The Eurozone is in meltdown with the distinct possibility that this will lead, at a minimum, to another recession, which may well spread to the world but all our attention is focussed on a battle between the private and public sector workers.
In a very successful move our general attention has been diverted away from the true culprits and causes of our current economic woes and the ordinary people on the street are now eyeing each other as potential scapegoats.
Today’s public sector strike has resulted in private sector workers now accusing the public sector of having an easy life and a gold plated pension while the public sector workers just try to hang on to what they were promised.
Yes, the public sector is built on the shifting sands of public debt, but many private sector companies and individuals also over-borrowed and rode on the coattails of the Labour ‘forever boom’ dream.
And in return the public sector workers accuse the private sector of not understanding how hard they truly work and what they really get in wages and pensions in return for their sacrifices.
And, in the background, virtually unnoticed, fat-cats continue to earn vast sums, use tax loopholes and award themselves huge salaries, bonuses and expenses.
We now have a situation where ordinary workers are accusing each other of not being ‘in it together’, forgetting that it is really the rich that are not in the life-boat with them. The wealthy ones have already been transported by Sunseeker to sunny, sandy beaches with a parasol over their heads and one in the cocktail that has just been served to them.
The public sector workers have taken the only action they can to try and address their situation. But, and it’s a big but, the private sector workers (especially the self employed) do not have this type of escape route. For them going on ‘strike’ means a direct impact on their own bottom line or that of their employer, neither of which in the main deserve to suffer. They have no choice but to go on working.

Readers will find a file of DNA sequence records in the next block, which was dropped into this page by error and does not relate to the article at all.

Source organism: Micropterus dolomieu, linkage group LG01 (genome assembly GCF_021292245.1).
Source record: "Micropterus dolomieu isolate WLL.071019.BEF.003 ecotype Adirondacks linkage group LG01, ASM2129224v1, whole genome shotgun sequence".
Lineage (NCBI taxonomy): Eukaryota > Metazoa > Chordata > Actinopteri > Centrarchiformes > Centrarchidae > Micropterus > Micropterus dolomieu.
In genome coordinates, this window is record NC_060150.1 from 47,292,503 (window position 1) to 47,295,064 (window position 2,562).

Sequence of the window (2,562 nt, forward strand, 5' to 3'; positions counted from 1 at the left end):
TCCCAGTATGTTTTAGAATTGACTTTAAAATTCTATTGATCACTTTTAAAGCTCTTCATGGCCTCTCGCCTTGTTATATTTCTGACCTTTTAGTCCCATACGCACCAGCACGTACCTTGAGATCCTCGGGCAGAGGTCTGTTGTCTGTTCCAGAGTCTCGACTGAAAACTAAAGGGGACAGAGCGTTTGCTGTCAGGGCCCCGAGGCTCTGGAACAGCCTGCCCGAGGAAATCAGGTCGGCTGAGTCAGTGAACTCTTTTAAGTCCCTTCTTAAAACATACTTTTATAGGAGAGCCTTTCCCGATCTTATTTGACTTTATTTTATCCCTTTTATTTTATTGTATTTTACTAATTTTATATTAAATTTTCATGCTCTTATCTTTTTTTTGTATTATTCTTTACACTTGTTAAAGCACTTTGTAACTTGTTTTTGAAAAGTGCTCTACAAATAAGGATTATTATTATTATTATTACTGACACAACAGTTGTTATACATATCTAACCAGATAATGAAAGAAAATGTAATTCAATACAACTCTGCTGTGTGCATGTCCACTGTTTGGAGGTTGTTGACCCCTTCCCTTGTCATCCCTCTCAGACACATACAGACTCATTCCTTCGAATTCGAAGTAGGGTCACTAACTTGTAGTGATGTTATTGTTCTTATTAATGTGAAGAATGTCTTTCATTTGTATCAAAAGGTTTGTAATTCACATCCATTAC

But, because their employer and wage payer is normally the government, the public sector worker arguably therefore has a political ‘voice’ via the strike that the private sector does not have.
This is the point that should upset private sector workers. The political system has not given them a proper route to express their anger and it has been misdirected at public sector workers, who are just using the tools they have been given to make their feelings known.
And the political parties are shamelessly using this for their own short term aims.
But now comes the hard truth. The ordinary people in the street have brought this on themselves. They have now got the politicians and system they deserve by not taking a proper interest in the state of the nation. By just generally voting for red or blue over the decades because parents and grandparents did is not political participation. While the ordinary Joes and Joesses are being ‘too busy’ making a living, the fat-cats are busy running off with the wealth. Maybe being more involved, asking the right questions and voting for people they know and trust will allow people not to need to be so busy just eking out a living.
Everyone who says ‘I don’t do politics’ can wear a reduced pension and a subsistence wage as far as I am concerned. Be in no doubt that the rich ‘do politics’ very successfully at others’ expense. And all those that cast aspersions at the public sector workers for taking action should be thinking about how they can make a political statement and ‘do politics’ for their own gain.
A good start would be to vow to never again vote red or blue and find a political party they really believe in, or maybe start one of their own.
As ever the battle is not between the public sector and the private sector; it is between worker and wealth stealer.
Picture by Frankie Roberto from Manchester, UK (On the picket lineUploaded by Edward) [CC-BY-2.0], via Wikimedia Commons
A Protest Song!